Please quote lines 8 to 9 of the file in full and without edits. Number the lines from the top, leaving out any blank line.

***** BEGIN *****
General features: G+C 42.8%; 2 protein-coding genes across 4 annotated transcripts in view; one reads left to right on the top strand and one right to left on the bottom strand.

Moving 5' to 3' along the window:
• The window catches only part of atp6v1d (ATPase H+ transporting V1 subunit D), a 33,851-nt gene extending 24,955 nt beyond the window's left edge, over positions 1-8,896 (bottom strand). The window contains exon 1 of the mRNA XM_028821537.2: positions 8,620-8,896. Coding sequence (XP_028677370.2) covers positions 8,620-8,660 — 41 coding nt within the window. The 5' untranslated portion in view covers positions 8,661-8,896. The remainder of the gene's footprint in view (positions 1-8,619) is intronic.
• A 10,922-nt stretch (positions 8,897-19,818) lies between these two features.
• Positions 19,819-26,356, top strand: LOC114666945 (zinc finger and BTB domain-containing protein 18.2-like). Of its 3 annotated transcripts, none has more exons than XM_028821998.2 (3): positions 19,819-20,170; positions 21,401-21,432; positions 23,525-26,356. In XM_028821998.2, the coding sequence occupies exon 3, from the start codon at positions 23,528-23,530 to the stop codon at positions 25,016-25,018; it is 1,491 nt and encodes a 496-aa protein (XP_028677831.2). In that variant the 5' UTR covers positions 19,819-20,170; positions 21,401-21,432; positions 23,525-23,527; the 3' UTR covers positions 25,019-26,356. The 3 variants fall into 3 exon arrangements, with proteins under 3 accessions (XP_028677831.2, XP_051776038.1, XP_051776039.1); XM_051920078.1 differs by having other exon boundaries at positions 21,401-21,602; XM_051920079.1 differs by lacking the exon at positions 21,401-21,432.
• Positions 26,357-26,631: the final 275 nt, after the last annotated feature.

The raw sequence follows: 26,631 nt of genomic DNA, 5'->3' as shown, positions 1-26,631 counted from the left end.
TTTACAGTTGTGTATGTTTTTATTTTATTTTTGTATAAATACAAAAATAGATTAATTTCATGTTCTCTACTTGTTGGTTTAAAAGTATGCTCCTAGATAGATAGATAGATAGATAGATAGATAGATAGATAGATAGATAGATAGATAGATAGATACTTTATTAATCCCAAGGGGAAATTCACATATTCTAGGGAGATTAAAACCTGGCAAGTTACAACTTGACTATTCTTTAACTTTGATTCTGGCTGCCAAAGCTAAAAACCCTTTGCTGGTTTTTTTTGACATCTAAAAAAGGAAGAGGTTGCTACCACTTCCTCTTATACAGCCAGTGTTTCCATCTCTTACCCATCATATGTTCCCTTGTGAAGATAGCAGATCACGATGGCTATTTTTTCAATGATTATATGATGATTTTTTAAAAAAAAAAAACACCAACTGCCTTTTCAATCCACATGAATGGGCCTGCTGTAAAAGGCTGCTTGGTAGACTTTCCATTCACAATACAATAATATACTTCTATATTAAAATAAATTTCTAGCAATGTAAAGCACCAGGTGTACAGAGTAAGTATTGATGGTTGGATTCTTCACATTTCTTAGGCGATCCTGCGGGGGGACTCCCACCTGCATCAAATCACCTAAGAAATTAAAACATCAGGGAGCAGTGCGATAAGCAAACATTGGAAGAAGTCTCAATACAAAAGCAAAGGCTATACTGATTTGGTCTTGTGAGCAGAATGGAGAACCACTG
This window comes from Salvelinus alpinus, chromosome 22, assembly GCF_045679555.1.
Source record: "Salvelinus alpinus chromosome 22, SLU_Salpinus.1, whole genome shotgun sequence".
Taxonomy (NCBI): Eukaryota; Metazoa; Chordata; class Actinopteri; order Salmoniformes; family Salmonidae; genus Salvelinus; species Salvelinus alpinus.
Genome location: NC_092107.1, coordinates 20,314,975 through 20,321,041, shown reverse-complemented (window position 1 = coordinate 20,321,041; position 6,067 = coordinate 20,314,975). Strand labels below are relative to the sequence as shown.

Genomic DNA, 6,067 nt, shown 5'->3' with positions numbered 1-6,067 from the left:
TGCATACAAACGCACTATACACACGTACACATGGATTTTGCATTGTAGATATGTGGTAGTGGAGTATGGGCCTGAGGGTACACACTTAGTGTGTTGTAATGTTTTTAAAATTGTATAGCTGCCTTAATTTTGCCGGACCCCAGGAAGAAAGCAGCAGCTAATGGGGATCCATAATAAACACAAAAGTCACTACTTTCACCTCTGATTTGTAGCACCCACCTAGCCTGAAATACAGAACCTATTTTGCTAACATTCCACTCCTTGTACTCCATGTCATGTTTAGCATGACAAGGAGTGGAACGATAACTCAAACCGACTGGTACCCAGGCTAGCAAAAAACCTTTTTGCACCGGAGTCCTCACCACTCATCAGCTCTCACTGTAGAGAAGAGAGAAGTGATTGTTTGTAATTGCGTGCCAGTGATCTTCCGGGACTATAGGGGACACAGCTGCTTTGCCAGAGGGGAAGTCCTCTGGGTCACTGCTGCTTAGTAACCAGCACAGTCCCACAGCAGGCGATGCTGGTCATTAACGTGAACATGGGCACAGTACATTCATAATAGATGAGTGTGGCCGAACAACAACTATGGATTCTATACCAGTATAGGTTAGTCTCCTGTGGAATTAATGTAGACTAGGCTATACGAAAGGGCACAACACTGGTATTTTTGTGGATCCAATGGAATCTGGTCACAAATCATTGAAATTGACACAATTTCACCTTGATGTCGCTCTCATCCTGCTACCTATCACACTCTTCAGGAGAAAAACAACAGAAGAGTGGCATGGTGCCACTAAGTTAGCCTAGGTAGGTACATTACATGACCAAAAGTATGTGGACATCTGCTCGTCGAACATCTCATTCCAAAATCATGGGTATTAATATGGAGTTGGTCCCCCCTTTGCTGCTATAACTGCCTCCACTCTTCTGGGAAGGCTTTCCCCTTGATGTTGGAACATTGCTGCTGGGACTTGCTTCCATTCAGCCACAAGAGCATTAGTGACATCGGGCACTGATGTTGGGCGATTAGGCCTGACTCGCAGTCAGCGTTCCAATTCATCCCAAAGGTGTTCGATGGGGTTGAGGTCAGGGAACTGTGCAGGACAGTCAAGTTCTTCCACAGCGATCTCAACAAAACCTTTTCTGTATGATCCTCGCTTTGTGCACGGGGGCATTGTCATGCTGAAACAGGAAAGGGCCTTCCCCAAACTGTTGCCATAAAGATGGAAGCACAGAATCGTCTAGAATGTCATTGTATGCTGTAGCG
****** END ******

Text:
TTTACAGTTGTGTATGTTTTTATTTTATTTTTGTATAAATACAAAAATAGATTAATTTCATGTTCTCTACTTGTTGGTTTAAAAGTATGCTCCTAGATAGATAGATAGATAGATAGATAGATAGATAGATAGATAGATAGATAGATAGATAGATACTTTATTAATCCCAAGGGGAAATTCACATATTCTAGGGAGATTAAAACCTGGCAAGTTACAACTTGACTATTCTTTAACTTTGATTCTGGCTGCCAAAGCTAAAAACCCTTTGCTGGTTTTTTTTGACATCTAAAAAAGGAAGAGGTTGCTACCACTTCCTCTTATACAGCCAGTGTTTCCATCTCTTACCCATCATATGTTCCCTTGTGAAGATAGCAGATCACGATGGCTATTTTTTCAATGATTATATGATGATTTTTTAAAAAAAAAAAACACCAACTGCCTTTTCAATCCACATGAATGGGCCTGCTGTAAAAGGCTGCTTGGTAGACTTTCCATTCACAATACAATAATATACTTCTATATTAAAATAAATTTCTAGCAATGTAAAGCACCAGGTGTACAGAGTAAGTATTGATGGTTGGATTCTTCACATTTCTTAGGCGATCCTGCGGGGGGACTCCCACCTGCATCAAATCACCTAAGAAATTAAAACATCAGGGAGCAGTGCGATAAGCAAACATTGGAAGAAGTCTCAATACAAAAGCAAAGGCTATACTGATTTGGTCTTGTGAGCAGAATGGAGAACCACTG
This window comes from Salvelinus alpinus, chromosome 22, assembly GCF_045679555.1.